The G-men investigated the Jobs-man back in 1991, well before his second coming to Apple and the iMiracles that followed. It seems the then-CEO of NeXT Computer was being considered for a position on the President's Export Council, on which he served until January 1993.
One can only imagine what those Council meetings were like.
The other highlights from the report? Mostly stuff we knew already.
- He was the target of a million-dollar extortion threat while CEO of Apple in 1985.
- He fathered a child out of wedlock while in high school and graduated with a C+ grade point average.
- He experimented with hashish, marijuana, and LSD in college, yet despite all that was not a member of the Communist party.
- Most of the more than 35 people interviewed by the feds did not personally care for Jobs but still respected his talents and recommended him for the post -- proving yet again that a solid grasp of reality and high moral standards are not requirements for government work.
I find it interesting this report came out the same week the "Occupy Apple" movement has gone public, with demonstrations outside Apple stores protesting the shabby treatment of hundreds of thousands of employees who assemble the machines that make Apple enormously rich.
Jobs's personal flaws are well known, despite the near-deification that followed his untimely demise last October. But Apple has largely been shielded from the kinds of accusations being thrown at it now.
Writing for the Huffington Post (yes, it occasionally commissions original work instead of sucking everything into the aggregation turbine), law professor William K. Black accused Jobs and Apple of being "criminogenic":
There is no indication that Jobs had any recognition or concern that Apple's bidding process for suppliers created a perverse Gresham's dynamic in which bad ethics would drive good ethics out of the markets. Apple created such an intensely criminogenic environment that it was certain that its suppliers would frequently engage in anti-employee control fraud that would put their workers' lives and health at risk.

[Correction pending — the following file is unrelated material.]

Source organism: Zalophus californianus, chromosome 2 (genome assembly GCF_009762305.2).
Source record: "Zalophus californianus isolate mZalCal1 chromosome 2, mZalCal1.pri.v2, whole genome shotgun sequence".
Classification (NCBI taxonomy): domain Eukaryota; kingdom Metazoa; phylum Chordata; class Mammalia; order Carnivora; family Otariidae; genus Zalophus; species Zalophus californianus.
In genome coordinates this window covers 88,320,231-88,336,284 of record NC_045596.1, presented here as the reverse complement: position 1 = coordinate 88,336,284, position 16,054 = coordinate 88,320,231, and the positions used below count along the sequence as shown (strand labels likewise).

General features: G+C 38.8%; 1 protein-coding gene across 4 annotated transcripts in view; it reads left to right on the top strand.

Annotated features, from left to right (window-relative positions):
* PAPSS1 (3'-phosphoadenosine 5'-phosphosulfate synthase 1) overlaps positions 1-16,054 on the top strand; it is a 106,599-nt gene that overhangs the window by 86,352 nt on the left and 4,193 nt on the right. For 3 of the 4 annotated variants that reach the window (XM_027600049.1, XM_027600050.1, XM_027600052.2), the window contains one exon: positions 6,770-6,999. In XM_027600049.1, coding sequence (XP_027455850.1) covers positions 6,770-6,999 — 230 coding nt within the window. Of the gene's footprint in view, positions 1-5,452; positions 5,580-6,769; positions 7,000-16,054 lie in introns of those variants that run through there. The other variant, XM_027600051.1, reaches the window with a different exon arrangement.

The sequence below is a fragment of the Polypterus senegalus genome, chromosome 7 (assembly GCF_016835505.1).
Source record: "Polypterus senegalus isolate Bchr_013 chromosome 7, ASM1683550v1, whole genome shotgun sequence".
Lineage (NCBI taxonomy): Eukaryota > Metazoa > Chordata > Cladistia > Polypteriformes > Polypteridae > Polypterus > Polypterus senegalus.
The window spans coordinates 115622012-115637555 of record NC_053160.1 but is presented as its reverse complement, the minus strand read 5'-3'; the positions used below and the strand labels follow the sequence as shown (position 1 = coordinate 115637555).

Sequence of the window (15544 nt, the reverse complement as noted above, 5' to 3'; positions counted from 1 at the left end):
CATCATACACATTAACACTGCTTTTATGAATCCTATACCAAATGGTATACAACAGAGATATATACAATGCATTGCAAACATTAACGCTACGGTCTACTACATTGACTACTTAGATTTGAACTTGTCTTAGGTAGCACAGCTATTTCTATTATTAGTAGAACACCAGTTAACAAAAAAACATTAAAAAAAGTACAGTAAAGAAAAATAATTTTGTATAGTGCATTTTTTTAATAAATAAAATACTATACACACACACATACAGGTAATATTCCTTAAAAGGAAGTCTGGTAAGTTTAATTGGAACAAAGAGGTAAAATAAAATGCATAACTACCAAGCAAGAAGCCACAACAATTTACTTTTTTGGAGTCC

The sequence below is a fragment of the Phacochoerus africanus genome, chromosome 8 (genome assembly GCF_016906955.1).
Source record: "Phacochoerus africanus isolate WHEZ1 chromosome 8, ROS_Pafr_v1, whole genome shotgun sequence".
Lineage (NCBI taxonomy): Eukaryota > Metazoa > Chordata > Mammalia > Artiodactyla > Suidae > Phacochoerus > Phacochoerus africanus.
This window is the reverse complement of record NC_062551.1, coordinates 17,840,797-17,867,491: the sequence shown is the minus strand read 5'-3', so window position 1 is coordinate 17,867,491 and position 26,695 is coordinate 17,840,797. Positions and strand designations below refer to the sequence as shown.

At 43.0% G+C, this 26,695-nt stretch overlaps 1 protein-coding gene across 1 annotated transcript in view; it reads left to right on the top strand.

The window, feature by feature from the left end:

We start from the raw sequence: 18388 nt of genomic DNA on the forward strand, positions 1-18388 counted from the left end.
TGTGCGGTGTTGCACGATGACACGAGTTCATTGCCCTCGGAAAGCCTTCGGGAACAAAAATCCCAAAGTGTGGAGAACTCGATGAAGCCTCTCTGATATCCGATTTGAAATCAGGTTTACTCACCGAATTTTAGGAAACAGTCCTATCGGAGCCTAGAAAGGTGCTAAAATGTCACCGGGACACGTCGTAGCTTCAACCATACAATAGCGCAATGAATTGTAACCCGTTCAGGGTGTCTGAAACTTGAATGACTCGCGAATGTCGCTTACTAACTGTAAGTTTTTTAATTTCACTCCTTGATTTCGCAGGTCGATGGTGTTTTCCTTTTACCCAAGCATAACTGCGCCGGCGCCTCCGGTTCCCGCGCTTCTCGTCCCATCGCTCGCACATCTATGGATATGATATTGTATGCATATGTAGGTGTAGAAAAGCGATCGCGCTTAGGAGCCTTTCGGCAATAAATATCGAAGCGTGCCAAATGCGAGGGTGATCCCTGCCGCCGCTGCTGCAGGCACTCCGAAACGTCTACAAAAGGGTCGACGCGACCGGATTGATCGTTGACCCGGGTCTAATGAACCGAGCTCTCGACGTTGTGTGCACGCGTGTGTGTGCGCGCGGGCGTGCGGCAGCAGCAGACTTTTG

Yesterday, protesters in San Francisco delivered petitions containing more than 250,000 signatures to Apple, demanding that its Chinese factory workers be treated more humanely. Demonstrators camped outside a half-dozen Apple retail stores to make that point publicly.
But while Apple's reputation has taken a hit, it's unlikely that sales will suffer. The number of protestors outside those stores will be dwarfed by the number of Apple fanboys lining up to buy the iPad 3, whenever it ends up going on sale.
As one of my favorite satirical websites put it, protesters were "so outraged by the deplorable working conditions at Apple's Chinese factories that they would almost consider not buying another iPhone or iPad, unless Apple introduced a new model in the next six months with some really kickass features."
As long as that continues, nothing will change.
Have you changed your mind about buying from Apple? Weigh in below or email me: firstname.lastname@example.org.
This article, "As the worm turns: Apple exposed," was originally published at InfoWorld.com. Follow the crazy twists and turns of the tech industry with Robert X. Cringely's Notes from the Field blog, and subscribe to Cringely's Notes from the Underground newsletter.
This story, "As the Worm Turns: Apple Exposed" was originally published by InfoWorld.